Vitamin D is one of the most important nutrients that is essential for our bone health. It is known as the sunshine vitamin as it is produced in your skin in response to sunlight and some foods that are a rich source of vitamin D. However, reducing levels of vitamin D in the body may actually pose various health problems including Multiple Sclerosis. According to a study published in the medical journal of the American Academy of Neurology, examining vitamin D levels in the body may help predict whether a person is at risk of developing Multiple Sclerosis.
- Vitamin D is one of the most important nutrients
- It is produced in your skin in response to sunlight
- Reducing levels of vitamin D in the body may pose various health problems
"There have only been a few small studies suggesting that levels of vitamin D in the blood can predict risk," said study author Kassandra Munger, ScD, of the Harvard T.H. Chan School of Public Health in Boston. "Our study, involving a large number of women, suggests that correcting vitamin D deficiency in young and middle-age women may reduce their future risk of MS."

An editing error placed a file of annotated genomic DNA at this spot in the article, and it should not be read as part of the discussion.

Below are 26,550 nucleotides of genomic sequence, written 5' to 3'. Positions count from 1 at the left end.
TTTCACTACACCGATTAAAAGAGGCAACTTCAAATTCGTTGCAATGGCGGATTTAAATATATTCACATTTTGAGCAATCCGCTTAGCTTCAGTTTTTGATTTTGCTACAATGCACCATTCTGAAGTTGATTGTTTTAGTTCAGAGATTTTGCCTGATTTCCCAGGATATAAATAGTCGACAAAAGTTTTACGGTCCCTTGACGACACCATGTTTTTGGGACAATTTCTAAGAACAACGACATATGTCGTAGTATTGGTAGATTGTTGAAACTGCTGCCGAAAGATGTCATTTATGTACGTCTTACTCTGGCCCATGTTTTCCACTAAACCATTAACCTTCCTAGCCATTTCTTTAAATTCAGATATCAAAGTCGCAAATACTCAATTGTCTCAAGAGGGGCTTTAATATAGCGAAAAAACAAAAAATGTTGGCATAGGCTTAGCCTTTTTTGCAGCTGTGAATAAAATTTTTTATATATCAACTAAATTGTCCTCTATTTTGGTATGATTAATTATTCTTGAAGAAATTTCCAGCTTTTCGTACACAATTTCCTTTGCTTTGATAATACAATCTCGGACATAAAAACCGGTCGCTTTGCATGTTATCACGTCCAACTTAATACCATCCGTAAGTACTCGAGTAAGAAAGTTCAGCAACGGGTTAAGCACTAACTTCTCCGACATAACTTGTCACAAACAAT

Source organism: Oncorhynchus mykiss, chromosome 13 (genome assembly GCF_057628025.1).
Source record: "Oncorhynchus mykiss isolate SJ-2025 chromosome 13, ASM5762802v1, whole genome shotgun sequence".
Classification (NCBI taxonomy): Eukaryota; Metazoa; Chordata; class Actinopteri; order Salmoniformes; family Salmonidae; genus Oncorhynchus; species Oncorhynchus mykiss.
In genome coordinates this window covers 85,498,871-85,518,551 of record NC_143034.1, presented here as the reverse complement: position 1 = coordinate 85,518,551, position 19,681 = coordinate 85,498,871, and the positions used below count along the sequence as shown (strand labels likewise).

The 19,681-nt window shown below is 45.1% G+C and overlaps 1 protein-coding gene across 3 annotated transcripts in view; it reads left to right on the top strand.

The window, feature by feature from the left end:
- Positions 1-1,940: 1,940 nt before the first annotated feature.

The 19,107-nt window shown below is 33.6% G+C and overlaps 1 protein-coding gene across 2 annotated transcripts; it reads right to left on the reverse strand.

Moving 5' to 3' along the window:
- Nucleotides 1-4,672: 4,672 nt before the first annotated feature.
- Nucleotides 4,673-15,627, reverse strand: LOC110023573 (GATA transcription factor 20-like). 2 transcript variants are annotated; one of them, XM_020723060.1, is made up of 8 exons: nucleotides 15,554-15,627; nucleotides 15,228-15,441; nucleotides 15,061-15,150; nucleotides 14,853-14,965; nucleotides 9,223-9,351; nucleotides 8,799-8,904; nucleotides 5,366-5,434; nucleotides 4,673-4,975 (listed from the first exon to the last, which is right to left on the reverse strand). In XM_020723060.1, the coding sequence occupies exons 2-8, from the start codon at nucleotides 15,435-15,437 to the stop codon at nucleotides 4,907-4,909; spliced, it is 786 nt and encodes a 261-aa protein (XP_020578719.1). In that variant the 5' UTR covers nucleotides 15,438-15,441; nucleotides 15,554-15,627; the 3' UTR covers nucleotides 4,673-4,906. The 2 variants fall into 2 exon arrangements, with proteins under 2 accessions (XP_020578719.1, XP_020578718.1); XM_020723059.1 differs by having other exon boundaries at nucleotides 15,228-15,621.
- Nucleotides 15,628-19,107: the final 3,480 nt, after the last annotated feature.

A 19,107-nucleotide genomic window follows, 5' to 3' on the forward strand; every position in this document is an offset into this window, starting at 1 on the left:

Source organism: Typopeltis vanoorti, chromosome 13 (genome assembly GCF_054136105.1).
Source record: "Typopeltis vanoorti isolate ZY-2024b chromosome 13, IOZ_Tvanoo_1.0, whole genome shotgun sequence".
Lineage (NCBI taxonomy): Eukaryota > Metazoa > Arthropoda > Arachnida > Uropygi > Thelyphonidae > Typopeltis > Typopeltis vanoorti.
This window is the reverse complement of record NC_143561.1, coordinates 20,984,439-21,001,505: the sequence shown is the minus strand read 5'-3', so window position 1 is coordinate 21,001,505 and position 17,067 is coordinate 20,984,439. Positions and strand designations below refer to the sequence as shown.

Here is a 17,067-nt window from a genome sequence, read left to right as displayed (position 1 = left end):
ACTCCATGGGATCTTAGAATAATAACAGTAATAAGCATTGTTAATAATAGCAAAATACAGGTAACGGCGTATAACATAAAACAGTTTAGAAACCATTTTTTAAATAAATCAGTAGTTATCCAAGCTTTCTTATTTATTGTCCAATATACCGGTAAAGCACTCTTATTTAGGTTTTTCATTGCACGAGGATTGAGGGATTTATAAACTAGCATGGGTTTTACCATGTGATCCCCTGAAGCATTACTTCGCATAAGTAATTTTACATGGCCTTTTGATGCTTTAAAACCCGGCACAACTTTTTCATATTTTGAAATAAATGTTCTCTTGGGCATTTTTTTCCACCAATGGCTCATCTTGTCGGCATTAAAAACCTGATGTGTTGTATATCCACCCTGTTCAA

The team of researchers used a repository of blood samples from more than 8,00,000 women in Finland, taken as a part of prenatal testing. Then the team identified about 1,092 women who were diagnosed with Multiple Sclerosis an average of about nine years after submitting their blood samples. They were than compared to the 2,123 women who did not develop the disease.
"More research is needed on the optimal dose of vitamin D for reducing risk of MS," said Munger. "But striving to achieve vitamin D sufficiency over the course of a person's life will likely have multiple health benefits."
Women, of all should be most careful of the vitamin D deficiency in their body. Include more vitamin D rich foods like white butter, broccoli, kiwi, papaya and whole wheat grains like ragi, barley and soy bean atta. Add mushrooms, cheese, fish, eggs and soy milk to your daily diet and get the required amount of vitamin D in your body so as to keep fit.